I have read your clinic on many occasions and appreciate the information. I am looking for any information on published or recognized normal internal and/or external reject rates for medium to large coaters. We feel we have a great number, but with nothing to compare it to but our past numbers, it may not be as good as we think. Thanks for any help. S.J.
Most well-run powder coating operations have reject rates in the 2-8% range. This applies to standard visual and performance quality testing criteria matched to general industrial applications. However, those companies that have stringent visual and performance criteria may have much higher reject rates (10-25%). The opposite is true for those shops that have low visual standards (0.25-1%). Combine a high visual standard with a process that is difficult to control or a substrate that is unstable and you can get reject rates that are astronomical (15-40%). All this brings up some important points:
•Quality standards must be commensurate with the industry the products are used. For instance, electrical control cabinets are not jewelry; and high-end electronics are not lawn furniture. Having realistic quality standards is a must for success.
•Unstable substrates (castings, die-castings, plated items, hot-dipped galvanized items, etc.) will influence the defect rate, even though a process is held to tight process control standards. These are considered high-risk substrates and come with a higher defect rate.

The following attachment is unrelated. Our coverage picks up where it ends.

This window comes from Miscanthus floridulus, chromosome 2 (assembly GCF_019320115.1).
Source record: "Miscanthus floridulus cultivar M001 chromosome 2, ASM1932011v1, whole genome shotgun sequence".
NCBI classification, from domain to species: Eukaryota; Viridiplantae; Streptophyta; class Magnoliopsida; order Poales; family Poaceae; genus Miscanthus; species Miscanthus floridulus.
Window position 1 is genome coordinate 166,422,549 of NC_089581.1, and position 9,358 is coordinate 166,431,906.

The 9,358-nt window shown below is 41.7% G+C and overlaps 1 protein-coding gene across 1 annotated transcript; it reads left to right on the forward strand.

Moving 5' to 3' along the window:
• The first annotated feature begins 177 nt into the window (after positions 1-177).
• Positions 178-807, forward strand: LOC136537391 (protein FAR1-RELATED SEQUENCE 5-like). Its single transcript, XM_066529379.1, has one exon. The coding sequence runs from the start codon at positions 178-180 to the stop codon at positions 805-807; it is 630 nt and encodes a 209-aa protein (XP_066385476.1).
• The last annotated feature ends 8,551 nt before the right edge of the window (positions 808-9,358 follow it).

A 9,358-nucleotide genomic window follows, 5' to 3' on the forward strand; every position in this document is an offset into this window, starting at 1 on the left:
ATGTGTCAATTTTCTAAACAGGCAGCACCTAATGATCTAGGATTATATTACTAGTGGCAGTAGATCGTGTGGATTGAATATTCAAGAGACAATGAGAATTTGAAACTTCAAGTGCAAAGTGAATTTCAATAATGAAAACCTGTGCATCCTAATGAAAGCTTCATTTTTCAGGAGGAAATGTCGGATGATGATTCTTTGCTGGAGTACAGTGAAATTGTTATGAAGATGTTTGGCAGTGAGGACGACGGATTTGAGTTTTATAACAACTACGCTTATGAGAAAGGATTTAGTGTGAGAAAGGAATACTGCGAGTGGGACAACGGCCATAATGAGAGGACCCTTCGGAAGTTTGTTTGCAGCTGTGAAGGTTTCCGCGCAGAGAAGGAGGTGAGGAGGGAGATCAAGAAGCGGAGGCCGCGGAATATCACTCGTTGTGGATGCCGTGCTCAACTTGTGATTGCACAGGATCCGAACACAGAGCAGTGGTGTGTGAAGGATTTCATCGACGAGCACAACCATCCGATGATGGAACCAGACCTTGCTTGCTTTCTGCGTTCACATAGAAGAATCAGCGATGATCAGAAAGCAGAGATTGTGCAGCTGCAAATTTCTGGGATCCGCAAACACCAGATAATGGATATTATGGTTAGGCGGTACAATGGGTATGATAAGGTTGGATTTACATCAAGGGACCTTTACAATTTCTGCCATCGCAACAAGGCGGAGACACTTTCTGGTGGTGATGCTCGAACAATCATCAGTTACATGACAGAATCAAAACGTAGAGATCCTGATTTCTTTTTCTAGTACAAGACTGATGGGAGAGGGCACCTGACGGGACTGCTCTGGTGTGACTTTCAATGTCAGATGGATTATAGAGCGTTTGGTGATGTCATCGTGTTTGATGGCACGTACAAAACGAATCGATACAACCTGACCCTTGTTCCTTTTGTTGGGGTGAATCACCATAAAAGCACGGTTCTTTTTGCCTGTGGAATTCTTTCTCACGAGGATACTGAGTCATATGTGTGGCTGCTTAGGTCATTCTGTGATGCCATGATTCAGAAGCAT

•Spraying clear coats, metallics, hammer tones, etc. will often yield a higher defect rate, since these coatings are considered high risk.
You are probably asking, "What does all this have to do with my question?" Your defect or reject rate is directly related to the reliability of your process equipment, the success of your process control, the training level of your operators, the "tightness" of your quality standards, the type of coatings you spray, and the industry your products serve. As a result, comparing your defect rate with another industry might not be practical. Therefore, judging your process by the rise or fall of your own defect rate may be the best way to measure your success.